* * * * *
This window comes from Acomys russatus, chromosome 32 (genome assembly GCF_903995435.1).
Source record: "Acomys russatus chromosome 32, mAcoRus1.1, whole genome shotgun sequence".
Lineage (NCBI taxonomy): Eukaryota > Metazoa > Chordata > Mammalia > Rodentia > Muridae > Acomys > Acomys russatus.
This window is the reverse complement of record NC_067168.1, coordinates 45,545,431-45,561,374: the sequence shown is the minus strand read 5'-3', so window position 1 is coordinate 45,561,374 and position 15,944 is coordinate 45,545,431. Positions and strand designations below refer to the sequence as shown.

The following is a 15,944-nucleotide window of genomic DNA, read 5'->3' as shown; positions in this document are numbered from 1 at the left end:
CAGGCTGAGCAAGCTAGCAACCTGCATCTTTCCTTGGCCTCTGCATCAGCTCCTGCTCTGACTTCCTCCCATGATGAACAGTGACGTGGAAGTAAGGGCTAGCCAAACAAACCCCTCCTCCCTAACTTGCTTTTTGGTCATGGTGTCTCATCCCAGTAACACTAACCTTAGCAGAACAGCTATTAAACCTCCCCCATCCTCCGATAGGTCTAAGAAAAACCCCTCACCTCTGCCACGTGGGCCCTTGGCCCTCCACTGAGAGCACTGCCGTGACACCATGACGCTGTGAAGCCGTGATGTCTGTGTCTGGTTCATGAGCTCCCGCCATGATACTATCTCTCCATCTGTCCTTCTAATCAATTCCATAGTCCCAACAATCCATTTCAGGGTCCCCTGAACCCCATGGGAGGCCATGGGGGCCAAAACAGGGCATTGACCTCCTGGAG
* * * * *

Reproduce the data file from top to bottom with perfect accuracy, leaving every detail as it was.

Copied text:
This window comes from Acomys russatus, chromosome 32 (genome assembly GCF_903995435.1).
Source record: "Acomys russatus chromosome 32, mAcoRus1.1, whole genome shotgun sequence".
Lineage (NCBI taxonomy): Eukaryota > Metazoa > Chordata > Mammalia > Rodentia > Muridae > Acomys > Acomys russatus.
This window is the reverse complement of record NC_067168.1, coordinates 45,545,431-45,561,374: the sequence shown is the minus strand read 5'-3', so window position 1 is coordinate 45,561,374 and position 15,944 is coordinate 45,545,431. Positions and strand designations below refer to the sequence as shown.

The following is a 15,944-nucleotide window of genomic DNA, read 5'->3' as shown; positions in this document are numbered from 1 at the left end:
CAGGCTGAGCAAGCTAGCAACCTGCATCTTTCCTTGGCCTCTGCATCAGCTCCTGCTCTGACTTCCTCCCATGATGAACAGTGACGTGGAAGTAAGGGCTAGCCAAACAAACCCCTCCTCCCTAACTTGCTTTTTGGTCATGGTGTCTCATCCCAGTAACACTAACCTTAGCAGAACAGCTATTAAACCTCCCCCATCCTCCGATAGGTCTAAGAAAAACCCCTCACCTCTGCCACGTGGGCCCTTGGCCCTCCACTGAGAGCACTGCCGTGACACCATGACGCTGTGAAGCCGTGATGTCTGTGTCTGGTTCATGAGCTCCCGCCATGATACTATCTCTCCATCTGTCCTTCTAATCAATTCCATAGTCCCAACAATCCATTTCAGGGTCCCCTGAACCCCATGGGAGGCCATGGGGGCCAAAACAGGGCATTGACCTCCTGGAG